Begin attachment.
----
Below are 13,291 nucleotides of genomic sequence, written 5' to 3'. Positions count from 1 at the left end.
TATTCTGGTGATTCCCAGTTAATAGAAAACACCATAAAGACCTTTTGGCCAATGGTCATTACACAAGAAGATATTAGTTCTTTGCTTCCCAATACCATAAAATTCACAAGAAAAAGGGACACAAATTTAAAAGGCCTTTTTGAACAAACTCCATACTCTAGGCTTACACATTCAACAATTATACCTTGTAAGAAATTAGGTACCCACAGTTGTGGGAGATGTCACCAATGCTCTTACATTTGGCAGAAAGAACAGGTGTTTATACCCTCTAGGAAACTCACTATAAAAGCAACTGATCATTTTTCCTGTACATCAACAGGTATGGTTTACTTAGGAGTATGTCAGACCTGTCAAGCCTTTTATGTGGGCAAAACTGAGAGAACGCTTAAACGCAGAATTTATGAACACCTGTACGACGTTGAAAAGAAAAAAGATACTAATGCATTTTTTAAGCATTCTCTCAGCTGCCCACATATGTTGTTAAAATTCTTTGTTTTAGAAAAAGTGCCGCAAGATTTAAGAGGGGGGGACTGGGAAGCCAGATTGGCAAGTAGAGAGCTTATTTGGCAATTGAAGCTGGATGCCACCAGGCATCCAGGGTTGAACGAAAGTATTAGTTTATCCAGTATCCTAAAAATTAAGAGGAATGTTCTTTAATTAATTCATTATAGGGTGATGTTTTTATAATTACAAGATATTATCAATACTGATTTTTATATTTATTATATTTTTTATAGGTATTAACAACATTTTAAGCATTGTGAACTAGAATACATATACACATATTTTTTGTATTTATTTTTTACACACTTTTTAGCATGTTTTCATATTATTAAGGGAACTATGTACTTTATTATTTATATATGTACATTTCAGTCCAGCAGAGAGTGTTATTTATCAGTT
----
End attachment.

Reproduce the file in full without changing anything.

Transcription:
Below are 13,291 nucleotides of genomic sequence, written 5' to 3'. Positions count from 1 at the left end.
TATTCTGGTGATTCCCAGTTAATAGAAAACACCATAAAGACCTTTTGGCCAATGGTCATTACACAAGAAGATATTAGTTCTTTGCTTCCCAATACCATAAAATTCACAAGAAAAAGGGACACAAATTTAAAAGGCCTTTTTGAACAAACTCCATACTCTAGGCTTACACATTCAACAATTATACCTTGTAAGAAATTAGGTACCCACAGTTGTGGGAGATGTCACCAATGCTCTTACATTTGGCAGAAAGAACAGGTGTTTATACCCTCTAGGAAACTCACTATAAAAGCAACTGATCATTTTTCCTGTACATCAACAGGTATGGTTTACTTAGGAGTATGTCAGACCTGTCAAGCCTTTTATGTGGGCAAAACTGAGAGAACGCTTAAACGCAGAATTTATGAACACCTGTACGACGTTGAAAAGAAAAAAGATACTAATGCATTTTTTAAGCATTCTCTCAGCTGCCCACATATGTTGTTAAAATTCTTTGTTTTAGAAAAAGTGCCGCAAGATTTAAGAGGGGGGGACTGGGAAGCCAGATTGGCAAGTAGAGAGCTTATTTGGCAATTGAAGCTGGATGCCACCAGGCATCCAGGGTTGAACGAAAGTATTAGTTTATCCAGTATCCTAAAAATTAAGAGGAATGTTCTTTAATTAATTCATTATAGGGTGATGTTTTTATAATTACAAGATATTATCAATACTGATTTTTATATTTATTATATTTTTTATAGGTATTAACAACATTTTAAGCATTGTGAACTAGAATACATATACACATATTTTTTGTATTTATTTTTTACACACTTTTTAGCATGTTTTCATATTATTAAGGGAACTATGTACTTTATTATTTATATATGTACATTTCAGTCCAGCAGAGAGTGTTATTTATCAGTT